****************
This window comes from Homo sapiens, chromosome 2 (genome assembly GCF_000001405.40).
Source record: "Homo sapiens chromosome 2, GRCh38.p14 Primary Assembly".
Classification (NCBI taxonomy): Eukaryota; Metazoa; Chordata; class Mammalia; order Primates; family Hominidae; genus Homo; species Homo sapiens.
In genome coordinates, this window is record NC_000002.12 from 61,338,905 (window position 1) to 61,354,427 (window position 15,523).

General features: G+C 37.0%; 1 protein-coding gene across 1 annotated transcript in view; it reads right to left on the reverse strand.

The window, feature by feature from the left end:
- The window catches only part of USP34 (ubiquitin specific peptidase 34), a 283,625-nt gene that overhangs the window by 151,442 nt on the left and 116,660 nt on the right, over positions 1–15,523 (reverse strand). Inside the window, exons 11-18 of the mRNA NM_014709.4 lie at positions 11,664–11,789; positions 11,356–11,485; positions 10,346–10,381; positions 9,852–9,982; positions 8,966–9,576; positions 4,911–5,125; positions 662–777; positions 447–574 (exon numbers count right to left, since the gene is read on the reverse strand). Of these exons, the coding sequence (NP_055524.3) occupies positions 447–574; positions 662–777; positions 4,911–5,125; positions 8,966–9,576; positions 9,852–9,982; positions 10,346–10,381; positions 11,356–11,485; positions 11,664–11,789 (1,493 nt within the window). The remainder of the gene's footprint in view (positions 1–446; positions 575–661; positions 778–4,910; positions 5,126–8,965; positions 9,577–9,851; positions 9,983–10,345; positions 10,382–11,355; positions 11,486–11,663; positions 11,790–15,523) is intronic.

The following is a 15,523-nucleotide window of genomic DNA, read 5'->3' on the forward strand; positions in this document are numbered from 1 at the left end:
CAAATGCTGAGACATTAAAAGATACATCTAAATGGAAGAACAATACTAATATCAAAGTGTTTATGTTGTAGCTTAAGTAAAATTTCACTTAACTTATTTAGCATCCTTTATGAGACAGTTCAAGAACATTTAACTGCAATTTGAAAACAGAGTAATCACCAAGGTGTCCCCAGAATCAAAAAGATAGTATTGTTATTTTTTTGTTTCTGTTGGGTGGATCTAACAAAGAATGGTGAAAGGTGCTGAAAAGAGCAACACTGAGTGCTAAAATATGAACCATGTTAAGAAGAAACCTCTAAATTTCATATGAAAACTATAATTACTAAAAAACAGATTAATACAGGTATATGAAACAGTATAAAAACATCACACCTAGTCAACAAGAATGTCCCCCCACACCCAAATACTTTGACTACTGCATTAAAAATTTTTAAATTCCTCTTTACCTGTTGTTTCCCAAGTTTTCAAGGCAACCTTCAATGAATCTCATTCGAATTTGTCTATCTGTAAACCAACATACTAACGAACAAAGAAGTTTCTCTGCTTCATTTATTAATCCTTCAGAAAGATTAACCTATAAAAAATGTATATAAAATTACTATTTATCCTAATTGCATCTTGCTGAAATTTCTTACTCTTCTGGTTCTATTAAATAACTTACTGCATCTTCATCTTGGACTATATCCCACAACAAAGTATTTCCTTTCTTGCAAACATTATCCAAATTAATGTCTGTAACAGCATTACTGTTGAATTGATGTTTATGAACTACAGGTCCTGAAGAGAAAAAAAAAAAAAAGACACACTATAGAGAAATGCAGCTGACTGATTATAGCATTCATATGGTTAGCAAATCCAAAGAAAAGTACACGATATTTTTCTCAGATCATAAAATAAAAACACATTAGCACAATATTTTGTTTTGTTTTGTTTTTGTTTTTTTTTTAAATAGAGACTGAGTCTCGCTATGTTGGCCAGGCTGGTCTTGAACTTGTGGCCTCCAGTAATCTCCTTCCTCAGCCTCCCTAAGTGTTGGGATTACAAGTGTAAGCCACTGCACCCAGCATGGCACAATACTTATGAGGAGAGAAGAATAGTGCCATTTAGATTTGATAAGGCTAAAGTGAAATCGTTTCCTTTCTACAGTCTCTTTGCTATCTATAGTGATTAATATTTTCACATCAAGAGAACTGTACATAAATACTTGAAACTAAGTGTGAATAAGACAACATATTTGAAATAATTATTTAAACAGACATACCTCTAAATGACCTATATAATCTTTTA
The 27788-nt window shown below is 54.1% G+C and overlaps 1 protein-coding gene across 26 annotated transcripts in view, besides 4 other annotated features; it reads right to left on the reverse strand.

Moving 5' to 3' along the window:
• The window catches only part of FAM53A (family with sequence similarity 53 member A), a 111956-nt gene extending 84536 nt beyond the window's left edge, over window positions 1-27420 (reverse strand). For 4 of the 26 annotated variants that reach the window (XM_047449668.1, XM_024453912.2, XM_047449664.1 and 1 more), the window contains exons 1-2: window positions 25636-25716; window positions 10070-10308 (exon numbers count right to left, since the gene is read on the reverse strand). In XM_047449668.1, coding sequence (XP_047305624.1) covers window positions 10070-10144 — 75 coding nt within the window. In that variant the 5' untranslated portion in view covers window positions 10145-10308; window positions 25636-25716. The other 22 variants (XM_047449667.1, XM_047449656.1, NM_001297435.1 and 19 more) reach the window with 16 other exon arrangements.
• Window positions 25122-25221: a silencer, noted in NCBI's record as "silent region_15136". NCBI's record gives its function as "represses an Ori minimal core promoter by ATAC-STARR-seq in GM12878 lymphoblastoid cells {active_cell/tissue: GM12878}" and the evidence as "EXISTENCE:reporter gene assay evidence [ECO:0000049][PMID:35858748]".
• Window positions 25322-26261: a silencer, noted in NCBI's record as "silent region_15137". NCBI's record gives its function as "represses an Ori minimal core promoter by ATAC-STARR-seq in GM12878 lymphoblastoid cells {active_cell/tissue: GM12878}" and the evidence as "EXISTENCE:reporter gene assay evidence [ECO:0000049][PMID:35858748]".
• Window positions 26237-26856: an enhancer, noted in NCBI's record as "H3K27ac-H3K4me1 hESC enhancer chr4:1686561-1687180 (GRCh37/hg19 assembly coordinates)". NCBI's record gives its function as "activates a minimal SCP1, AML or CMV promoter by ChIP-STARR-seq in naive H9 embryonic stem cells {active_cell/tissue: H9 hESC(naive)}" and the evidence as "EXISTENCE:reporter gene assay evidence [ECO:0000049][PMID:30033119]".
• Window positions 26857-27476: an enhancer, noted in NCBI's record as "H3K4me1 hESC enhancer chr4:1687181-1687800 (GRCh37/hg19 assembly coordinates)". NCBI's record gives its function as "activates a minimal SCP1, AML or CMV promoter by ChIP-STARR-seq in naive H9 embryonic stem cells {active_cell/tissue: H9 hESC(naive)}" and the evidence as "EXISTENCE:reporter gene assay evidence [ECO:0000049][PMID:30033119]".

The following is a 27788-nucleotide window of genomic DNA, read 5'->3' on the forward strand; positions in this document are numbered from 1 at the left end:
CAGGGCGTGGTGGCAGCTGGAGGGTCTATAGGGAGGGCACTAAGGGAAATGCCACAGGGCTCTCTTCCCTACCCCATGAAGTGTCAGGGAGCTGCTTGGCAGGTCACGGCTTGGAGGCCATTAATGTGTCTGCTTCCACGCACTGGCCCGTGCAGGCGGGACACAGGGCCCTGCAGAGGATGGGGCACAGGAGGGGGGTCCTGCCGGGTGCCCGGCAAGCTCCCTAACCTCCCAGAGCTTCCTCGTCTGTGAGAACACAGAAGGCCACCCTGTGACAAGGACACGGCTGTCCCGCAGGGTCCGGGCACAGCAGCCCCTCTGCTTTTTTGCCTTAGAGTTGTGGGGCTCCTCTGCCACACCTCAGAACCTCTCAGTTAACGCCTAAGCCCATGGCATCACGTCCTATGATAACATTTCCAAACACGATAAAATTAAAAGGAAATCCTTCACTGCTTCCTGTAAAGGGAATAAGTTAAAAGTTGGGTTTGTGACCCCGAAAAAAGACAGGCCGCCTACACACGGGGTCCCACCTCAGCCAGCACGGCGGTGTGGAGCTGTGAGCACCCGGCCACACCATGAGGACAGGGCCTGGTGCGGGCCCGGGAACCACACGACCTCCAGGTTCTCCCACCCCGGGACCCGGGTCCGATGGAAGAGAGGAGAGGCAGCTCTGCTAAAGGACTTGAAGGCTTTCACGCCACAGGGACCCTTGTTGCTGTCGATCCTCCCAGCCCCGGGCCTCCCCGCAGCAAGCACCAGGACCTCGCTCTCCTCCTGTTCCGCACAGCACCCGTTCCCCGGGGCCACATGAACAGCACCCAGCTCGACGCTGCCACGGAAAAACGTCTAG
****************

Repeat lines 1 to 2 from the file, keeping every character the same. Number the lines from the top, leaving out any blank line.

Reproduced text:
This window comes from Homo sapiens, chromosome 2 (genome assembly GCF_000001405.40).
Source record: "Homo sapiens chromosome 2, GRCh38.p14 Primary Assembly".